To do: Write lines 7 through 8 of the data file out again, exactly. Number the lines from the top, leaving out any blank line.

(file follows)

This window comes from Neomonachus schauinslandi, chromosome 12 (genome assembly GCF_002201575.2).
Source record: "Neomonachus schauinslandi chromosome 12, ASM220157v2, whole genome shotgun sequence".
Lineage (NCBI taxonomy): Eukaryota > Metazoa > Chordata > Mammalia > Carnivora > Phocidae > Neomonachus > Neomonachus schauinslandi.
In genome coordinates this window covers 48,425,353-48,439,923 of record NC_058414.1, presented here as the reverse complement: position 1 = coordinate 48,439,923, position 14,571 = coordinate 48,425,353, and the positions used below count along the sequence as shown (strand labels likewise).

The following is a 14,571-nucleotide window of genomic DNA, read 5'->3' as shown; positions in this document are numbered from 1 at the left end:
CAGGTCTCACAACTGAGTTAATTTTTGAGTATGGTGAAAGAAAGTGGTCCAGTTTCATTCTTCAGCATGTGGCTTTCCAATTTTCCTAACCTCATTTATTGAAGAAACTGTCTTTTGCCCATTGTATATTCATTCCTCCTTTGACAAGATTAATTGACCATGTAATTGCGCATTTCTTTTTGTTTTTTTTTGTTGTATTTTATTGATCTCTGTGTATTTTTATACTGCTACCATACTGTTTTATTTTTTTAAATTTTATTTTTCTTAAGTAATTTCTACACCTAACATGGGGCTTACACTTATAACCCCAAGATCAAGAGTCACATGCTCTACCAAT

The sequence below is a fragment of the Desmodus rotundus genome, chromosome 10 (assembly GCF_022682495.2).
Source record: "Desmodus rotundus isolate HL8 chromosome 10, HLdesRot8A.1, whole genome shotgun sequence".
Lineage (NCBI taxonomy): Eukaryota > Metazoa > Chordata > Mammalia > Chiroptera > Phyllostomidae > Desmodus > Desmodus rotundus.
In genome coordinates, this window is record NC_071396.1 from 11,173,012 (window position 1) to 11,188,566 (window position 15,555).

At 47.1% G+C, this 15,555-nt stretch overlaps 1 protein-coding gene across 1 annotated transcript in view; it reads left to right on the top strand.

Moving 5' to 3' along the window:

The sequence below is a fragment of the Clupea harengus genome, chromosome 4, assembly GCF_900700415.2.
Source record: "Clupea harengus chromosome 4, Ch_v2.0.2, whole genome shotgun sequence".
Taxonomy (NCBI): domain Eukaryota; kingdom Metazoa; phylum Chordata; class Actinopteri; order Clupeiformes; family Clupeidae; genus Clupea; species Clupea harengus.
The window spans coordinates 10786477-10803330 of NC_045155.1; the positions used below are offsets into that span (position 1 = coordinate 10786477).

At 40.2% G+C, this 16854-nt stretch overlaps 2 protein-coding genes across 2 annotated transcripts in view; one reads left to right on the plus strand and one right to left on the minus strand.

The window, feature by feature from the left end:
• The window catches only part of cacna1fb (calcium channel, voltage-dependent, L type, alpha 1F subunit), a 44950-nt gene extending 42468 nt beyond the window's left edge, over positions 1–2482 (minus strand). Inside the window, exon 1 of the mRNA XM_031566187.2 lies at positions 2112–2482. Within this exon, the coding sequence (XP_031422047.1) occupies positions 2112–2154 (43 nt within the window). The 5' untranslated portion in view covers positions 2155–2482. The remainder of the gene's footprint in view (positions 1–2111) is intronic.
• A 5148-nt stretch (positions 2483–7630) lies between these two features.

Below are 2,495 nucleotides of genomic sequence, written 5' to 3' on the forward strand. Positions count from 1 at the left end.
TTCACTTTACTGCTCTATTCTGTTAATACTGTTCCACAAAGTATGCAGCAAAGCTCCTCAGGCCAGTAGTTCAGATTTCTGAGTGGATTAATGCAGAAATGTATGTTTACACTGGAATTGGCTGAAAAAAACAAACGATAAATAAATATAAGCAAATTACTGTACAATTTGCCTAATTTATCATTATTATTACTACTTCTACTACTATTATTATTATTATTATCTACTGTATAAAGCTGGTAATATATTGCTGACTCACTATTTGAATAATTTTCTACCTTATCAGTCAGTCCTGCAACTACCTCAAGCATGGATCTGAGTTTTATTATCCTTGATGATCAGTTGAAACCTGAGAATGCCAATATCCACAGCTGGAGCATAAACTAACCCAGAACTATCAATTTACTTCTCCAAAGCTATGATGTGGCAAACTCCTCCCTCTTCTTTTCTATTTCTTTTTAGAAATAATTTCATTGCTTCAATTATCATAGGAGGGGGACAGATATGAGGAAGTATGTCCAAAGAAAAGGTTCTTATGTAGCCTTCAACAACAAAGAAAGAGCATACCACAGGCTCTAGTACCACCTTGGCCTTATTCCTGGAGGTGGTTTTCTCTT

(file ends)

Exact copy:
The sequence below is a fragment of the Desmodus rotundus genome, chromosome 10 (assembly GCF_022682495.2).
Source record: "Desmodus rotundus isolate HL8 chromosome 10, HLdesRot8A.1, whole genome shotgun sequence".